An Accidental Legacy
Ferruccio Lamborghini started his car company to make a better car than Enzo Ferrari -- but better didn't mean faster, it meant that his cars would be more reliable and more comfortable than Ferrari road cars were because they wouldn't be designed for racing.
Lamborghini's first car was the fairly sedate 1964 350GT, but his engineering team had a trio of enthusiastic, talented guys in their twenties who had other ideas. If you know anything about twenty-something car enthusiasts, you know that a grand tourer won't hold their attention for long. In their spare time, the boys -- Giampaolo Dallara, Paolo Stanzini, and Bob Wallace -- created a mid-engine rolling chassis in the vein of Ford's breathtaking GT40 race car. Even though he had no plans to actually build it, Lamborghini figured it could serve as a four-wheeled demonstration of his company's engineering capabilities. To that end, he brought the chassis to the Turin motor show in November 1965, where it became the unexpected star of the show -- despite the fact that it didn't even have a body on it.
Lamborghini hired Bertone to sculpt a skin for the chassis, and the project was assigned to another twenty-something guy full of energy and imagination. Marcello Gandini had no formal design experience, but he became a legend the minute the car he designed debuted at the 1966 Geneva motor show. The Miura went on to become the template for the mid-engine supercar -- precisely the kind of compromised, over-the-top cars that Ferruccio never wanted to build.
The Countach's Crazy Cousin
Almost every reunion includes one family member that's just a little off -- and in the Lamborghini's lunatic V-12 family tree, it's the LM002 that's the most lovingly absurd of them all.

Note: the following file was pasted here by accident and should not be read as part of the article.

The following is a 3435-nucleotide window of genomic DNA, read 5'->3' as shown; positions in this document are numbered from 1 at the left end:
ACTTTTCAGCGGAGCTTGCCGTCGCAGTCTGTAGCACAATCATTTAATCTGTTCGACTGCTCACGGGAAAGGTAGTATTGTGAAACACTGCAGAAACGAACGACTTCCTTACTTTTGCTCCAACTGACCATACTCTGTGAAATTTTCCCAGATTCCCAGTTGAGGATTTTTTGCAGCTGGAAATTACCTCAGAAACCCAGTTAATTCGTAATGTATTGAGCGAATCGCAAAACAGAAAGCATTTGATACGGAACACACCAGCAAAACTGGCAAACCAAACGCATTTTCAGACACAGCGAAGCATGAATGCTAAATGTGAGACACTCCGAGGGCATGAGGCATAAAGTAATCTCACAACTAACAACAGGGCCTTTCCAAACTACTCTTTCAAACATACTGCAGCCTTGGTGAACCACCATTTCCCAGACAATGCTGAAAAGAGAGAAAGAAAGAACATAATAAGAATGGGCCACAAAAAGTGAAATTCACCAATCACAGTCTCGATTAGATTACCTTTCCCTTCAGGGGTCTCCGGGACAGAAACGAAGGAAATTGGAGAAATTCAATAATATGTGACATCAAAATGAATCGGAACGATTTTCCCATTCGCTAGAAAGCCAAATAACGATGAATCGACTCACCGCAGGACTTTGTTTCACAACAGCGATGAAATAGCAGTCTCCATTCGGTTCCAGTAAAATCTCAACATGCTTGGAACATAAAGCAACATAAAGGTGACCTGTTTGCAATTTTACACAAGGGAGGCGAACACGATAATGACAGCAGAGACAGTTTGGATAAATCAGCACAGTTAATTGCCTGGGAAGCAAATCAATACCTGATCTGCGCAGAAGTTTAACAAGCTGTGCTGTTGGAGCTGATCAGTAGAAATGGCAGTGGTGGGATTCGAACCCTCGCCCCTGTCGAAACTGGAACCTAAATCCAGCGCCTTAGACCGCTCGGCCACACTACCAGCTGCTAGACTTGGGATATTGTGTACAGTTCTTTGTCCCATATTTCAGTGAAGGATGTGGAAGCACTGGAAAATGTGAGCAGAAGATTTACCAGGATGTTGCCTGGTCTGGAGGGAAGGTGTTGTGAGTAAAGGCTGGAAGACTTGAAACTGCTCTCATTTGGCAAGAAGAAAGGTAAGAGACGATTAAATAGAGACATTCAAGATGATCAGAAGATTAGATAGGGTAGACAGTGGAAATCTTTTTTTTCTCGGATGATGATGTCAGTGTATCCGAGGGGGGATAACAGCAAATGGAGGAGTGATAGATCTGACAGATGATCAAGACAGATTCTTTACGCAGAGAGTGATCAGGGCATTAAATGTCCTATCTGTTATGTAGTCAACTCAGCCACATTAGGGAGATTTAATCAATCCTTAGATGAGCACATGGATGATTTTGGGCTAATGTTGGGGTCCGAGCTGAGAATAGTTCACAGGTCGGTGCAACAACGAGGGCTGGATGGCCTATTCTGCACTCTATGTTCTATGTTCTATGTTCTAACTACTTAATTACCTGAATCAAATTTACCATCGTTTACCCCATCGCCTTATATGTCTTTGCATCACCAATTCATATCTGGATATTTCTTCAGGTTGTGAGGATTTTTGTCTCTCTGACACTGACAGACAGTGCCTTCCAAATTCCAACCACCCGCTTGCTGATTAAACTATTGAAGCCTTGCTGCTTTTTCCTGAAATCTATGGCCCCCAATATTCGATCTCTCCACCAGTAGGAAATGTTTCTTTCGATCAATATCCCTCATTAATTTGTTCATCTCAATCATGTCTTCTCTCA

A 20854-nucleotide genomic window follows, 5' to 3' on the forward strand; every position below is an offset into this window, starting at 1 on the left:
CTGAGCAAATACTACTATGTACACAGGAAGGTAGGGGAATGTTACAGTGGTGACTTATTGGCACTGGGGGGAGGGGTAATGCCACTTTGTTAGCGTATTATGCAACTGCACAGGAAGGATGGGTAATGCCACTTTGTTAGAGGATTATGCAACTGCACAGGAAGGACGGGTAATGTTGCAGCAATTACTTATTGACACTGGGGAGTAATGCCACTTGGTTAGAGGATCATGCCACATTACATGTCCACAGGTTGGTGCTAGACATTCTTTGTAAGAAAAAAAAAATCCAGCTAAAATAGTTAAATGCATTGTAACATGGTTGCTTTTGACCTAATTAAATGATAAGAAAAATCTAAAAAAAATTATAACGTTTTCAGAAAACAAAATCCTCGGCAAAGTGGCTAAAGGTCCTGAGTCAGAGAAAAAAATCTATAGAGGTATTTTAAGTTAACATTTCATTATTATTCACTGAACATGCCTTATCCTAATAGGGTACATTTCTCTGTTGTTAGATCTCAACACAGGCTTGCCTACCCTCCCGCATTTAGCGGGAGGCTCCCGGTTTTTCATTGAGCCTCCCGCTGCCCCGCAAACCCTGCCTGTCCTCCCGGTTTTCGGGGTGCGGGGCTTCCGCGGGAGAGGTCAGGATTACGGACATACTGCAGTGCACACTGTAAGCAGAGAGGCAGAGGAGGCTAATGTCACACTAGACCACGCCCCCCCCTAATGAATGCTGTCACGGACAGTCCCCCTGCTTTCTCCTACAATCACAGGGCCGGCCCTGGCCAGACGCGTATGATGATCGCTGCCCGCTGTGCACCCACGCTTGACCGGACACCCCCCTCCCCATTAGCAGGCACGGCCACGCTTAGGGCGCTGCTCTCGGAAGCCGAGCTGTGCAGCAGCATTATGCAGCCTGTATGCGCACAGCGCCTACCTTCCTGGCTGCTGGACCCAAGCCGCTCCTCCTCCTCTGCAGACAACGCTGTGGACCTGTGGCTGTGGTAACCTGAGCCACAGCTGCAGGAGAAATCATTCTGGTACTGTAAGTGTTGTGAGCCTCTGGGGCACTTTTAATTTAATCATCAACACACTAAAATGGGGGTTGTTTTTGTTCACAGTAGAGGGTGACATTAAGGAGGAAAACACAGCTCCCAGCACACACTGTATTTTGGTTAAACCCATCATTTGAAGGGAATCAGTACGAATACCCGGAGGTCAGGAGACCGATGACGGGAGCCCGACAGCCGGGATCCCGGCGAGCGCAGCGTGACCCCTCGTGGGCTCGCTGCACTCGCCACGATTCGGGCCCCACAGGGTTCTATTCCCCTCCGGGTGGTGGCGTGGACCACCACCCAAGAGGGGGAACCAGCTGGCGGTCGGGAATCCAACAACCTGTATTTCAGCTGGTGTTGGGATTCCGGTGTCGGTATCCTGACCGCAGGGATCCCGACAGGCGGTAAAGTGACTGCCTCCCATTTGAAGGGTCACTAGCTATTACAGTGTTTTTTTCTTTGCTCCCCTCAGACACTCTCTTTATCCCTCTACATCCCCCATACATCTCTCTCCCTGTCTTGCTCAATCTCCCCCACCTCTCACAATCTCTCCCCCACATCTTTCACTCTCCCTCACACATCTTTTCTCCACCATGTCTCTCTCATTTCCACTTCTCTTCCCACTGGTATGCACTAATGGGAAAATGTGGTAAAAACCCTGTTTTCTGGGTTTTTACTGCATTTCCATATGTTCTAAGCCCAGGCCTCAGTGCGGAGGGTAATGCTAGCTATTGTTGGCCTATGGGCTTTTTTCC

Long story short: In the midst of one of the company's many financial crises, Lamborghini was selling its engineering services to outside companies. Using funds borrowed from the Italian government earmarked for the development of the BMW M1 supercar, Lamborghini instead began working on a military vehicle for the U.S. government. The project was abandoned after an intellectual-property dispute, but Lamborghini recognized another opportunity when it saw one -- and continued development of a civilian version.
The LM002 was anything but civil, though, with the Countach QV's V-12 under the hood. At 6800 pounds, it wasn't nearly as fast as the similarly priced Countach, but it could still make it to 60 mph in less than eight seconds. If the old "slow and steady" adage works, the LM002 would win the race against any other Lamborghini -- with 76.6 gallons of gasoline on board, it could travel some 600 miles between fill-ups. More important, it's the Countach of SUVs -- a reminder that if a company like Lamborghini ever makes an SUV again (see page 53), it should be as over-the-top as its cars are.